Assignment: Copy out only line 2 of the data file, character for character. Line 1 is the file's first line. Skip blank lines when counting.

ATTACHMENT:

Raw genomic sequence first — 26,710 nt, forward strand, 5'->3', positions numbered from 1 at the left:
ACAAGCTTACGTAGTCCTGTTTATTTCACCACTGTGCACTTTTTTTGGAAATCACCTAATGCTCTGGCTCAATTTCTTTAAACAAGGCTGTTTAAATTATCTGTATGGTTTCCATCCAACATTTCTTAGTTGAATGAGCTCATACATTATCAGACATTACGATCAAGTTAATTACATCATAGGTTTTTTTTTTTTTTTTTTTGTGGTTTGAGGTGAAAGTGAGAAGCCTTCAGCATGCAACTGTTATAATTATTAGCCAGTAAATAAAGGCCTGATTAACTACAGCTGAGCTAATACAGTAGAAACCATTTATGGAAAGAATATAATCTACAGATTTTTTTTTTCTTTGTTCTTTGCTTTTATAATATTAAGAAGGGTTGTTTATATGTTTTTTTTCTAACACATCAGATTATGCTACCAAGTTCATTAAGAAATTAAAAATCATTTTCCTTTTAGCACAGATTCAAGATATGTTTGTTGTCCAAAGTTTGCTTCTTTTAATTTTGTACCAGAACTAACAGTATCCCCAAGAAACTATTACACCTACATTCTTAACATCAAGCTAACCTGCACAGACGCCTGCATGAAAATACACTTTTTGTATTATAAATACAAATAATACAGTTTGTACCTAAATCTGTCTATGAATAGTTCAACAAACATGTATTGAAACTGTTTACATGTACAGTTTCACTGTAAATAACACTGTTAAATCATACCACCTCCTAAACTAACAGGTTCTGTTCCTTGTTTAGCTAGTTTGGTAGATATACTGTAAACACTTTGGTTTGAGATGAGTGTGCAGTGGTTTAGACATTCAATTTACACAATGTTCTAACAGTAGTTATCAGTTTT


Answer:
ACAAGCTTACGTAGTCCTGTTTATTTCACCACTGTGCACTTTTTTTGGAAATCACCTAATGCTCTGGCTCAATTTCTTTAAACAAGGCTGTTTAAATTATCTGTATGGTTTCCATCCAACATTTCTTAGTTGAATGAGCTCATACATTATCAGACATTACGATCAAGTTAATTACATCATAGGTTTTTTTTTTTTTTTTTTTGTGGTTTGAGGTGAAAGTGAGAAGCCTTCAGCATGCAACTGTTATAATTATTAGCCAGTAAATAAAGGCCTGATTAACTACAGCTGAGCTAATACAGTAGAAACCATTTATGGAAAGAATATAATCTACAGATTTTTTTTTTCTTTGTTCTTTGCTTTTATAATATTAAGAAGGGTTGTTTATATGTTTTTTTTCTAACACATCAGATTATGCTACCAAGTTCATTAAGAAATTAAAAATCATTTTCCTTTTAGCACAGATTCAAGATATGTTTGTTGTCCAAAGTTTGCTTCTTTTAATTTTGTACCAGAACTAACAGTATCCCCAAGAAACTATTACACCTACATTCTTAACATCAAGCTAACCTGCACAGACGCCTGCATGAAAATACACTTTTTGTATTATAAATACAAATAATACAGTTTGTACCTAAATCTGTCTATGAATAGTTCAACAAACATGTATTGAAACTGTTTACATGTACAGTTTCACTGTAAATAACACTGTTAAATCATACCACCTCCTAAACTAACAGGTTCTGTTCCTTGTTTAGCTAGTTTGGTAGATATACTGTAAACACTTTGGTTTGAGATGAGTGTGCAGTGGTTTAGACATTCAATTTACACAATGTTCTAACAGTAGTTATCAGTTTT